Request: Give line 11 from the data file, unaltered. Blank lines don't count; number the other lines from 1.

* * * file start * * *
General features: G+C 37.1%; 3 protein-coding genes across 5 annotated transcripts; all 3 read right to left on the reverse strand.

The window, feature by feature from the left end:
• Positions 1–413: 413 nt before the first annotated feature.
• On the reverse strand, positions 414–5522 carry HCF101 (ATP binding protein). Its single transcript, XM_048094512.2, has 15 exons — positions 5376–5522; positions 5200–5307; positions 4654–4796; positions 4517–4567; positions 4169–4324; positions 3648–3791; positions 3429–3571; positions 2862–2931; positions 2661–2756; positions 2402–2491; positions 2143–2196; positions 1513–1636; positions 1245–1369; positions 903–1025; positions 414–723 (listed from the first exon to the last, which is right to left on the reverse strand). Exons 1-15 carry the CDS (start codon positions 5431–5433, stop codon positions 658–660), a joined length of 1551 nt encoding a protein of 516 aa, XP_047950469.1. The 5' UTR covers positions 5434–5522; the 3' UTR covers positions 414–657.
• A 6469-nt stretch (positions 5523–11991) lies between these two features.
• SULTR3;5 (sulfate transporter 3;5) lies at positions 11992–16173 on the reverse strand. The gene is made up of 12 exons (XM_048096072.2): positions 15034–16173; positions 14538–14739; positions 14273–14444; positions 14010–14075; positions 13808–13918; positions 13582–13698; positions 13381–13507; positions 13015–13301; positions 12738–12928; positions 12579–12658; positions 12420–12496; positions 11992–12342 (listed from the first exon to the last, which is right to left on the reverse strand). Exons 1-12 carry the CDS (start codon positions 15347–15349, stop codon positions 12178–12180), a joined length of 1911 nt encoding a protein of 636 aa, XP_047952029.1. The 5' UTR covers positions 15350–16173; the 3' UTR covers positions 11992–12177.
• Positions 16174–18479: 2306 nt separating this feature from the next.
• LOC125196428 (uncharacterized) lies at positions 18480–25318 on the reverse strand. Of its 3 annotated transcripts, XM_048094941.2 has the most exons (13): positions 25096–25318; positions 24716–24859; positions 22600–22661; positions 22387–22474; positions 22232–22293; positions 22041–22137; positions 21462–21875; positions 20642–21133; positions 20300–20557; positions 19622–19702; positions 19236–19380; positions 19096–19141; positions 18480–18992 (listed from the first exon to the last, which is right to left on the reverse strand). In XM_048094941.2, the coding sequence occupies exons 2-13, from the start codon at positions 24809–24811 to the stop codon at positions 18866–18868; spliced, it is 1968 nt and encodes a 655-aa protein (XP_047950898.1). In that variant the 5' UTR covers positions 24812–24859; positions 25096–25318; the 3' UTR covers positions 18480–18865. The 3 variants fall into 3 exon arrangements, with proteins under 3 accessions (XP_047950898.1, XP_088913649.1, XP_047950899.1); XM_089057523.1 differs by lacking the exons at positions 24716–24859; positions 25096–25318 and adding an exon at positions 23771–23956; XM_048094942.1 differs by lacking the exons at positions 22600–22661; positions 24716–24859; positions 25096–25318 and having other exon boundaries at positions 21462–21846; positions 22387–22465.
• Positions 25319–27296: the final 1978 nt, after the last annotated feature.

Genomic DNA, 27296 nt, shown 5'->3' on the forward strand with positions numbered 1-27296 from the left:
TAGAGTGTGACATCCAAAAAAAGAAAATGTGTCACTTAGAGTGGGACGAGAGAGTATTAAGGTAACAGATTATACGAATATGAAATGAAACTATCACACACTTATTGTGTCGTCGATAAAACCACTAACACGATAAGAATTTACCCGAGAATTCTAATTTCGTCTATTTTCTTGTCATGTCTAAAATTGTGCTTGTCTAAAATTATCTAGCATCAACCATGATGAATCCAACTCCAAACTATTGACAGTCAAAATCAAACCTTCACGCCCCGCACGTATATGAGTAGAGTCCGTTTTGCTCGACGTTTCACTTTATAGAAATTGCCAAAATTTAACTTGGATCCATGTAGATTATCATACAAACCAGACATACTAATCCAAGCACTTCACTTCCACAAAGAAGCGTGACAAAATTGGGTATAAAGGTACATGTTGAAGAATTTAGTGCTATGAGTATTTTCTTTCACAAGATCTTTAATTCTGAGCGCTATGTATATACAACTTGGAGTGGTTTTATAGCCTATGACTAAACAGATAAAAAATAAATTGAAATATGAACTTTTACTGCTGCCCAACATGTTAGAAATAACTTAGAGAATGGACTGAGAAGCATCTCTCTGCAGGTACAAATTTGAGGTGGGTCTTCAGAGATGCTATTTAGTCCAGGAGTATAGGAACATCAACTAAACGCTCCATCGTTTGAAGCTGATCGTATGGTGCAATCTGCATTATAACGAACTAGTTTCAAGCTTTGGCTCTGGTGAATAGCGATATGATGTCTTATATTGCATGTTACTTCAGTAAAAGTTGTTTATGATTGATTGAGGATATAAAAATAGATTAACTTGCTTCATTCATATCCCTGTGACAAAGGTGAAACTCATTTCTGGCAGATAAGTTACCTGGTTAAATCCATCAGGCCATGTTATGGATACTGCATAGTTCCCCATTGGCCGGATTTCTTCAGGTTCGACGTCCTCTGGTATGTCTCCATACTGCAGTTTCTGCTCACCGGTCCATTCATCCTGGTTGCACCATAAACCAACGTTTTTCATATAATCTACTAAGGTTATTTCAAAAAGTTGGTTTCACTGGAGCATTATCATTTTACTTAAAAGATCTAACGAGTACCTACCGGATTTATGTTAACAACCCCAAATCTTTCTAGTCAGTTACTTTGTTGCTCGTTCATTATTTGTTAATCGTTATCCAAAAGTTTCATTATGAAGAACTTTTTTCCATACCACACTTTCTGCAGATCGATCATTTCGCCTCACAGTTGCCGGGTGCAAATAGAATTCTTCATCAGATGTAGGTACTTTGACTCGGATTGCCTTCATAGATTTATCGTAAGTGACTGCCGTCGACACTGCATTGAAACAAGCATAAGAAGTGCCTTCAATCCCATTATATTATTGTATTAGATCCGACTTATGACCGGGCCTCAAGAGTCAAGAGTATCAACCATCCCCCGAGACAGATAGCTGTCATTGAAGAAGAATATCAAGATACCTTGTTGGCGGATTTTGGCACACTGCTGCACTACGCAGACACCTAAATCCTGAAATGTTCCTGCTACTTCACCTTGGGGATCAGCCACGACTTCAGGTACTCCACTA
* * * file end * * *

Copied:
TAGAGTGTGACATCCAAAAAAAGAAAATGTGTCACTTAGAGTGGGACGAGAGAGTATTAAGGTAACAGATTATACGAATATGAAATGAAACTATCACACACTTATTGTGTCGTCGATAAAACCACTAACACGATAAGAATTTACCCGAGAATTCTAATTTCGTCTATTTTCTTGTCATGTCTAAAATTGTGCTTGTCTAAAATTATCTAGCATCAACCATGATGAATCCAACTCCAAACTATTGACAGTCAAAATCAAACCTTCACGCCCCGCACGTATATGAGTAGAGTCCGTTTTGCTCGACGTTTCACTTTATAGAAATTGCCAAAATTTAACTTGGATCCATGTAGATTATCATACAAACCAGACATACTAATCCAAGCACTTCACTTCCACAAAGAAGCGTGACAAAATTGGGTATAAAGGTACATGTTGAAGAATTTAGTGCTATGAGTATTTTCTTTCACAAGATCTTTAATTCTGAGCGCTATGTATATACAACTTGGAGTGGTTTTATAGCCTATGACTAAACAGATAAAAAATAAATTGAAATATGAACTTTTACTGCTGCCCAACATGTTAGAAATAACTTAGAGAATGGACTGAGAAGCATCTCTCTGCAGGTACAAATTTGAGGTGGGTCTTCAGAGATGCTATTTAGTCCAGGAGTATAGGAACATCAACTAAACGCTCCATCGTTTGAAGCTGATCGTATGGTGCAATCTGCATTATAACGAACTAGTTTCAAGCTTTGGCTCTGGTGAATAGCGATATGATGTCTTATATTGCATGTTACTTCAGTAAAAGTTGTTTATGATTGATTGAGGATATAAAAATAGATTAACTTGCTTCATTCATATCCCTGTGACAAAGGTGAAACTCATTTCTGGCAGATAAGTTACCTGGTTAAATCCATCAGGCCATGTTATGGATACTGCATAGTTCCCCATTGGCCGGATTTCTTCAGGTTCGACGTCCTCTGGTATGTCTCCATACTGCAGTTTCTGCTCACCGGTCCATTCATCCTGGTTGCACCATAAACCAACGTTTTTCATATAATCTACTAAGGTTATTTCAAAAAGTTGGTTTCACTGGAGCATTATCATTTTACTTAAAAGATCTAACGAGTACCTACCGGATTTATGTTAACAACCCCAAATCTTTCTAGTCAGTTACTTTGTTGCTCGTTCATTATTTGTTAATCGTTATCCAAAAGTTTCATTATGAAGAACTTTTTTCCATACCACACTTTCTGCAGATCGATCATTTCGCCTCACAGTTGCCGGGTGCAAATAGAATTCTTCATCAGATGTAGGTACTTTGACTCGGATTGCCTTCATAGATTTATCGTAAGTGACTGCCGTCGACACTGCATTGAAACAAGCATAAGAAGTGCCTTCAATCCCATTATATTATTGTATTAGATCCGACTTATGACCGGGCCTCAAGAGTCAAGAGTATCAACCATCCCCCGAGACAGATAGCTGTCATTGAAGAAGAATATCAAGATACCTTGTTGGCGGATTTTGGCACACTGCTGCACTACGCAGACACCTAAATCCTGAAATGTTCCTGCTACTTCACCTTGGGGATCAGCCACGACTTCAGGTACTCCACTA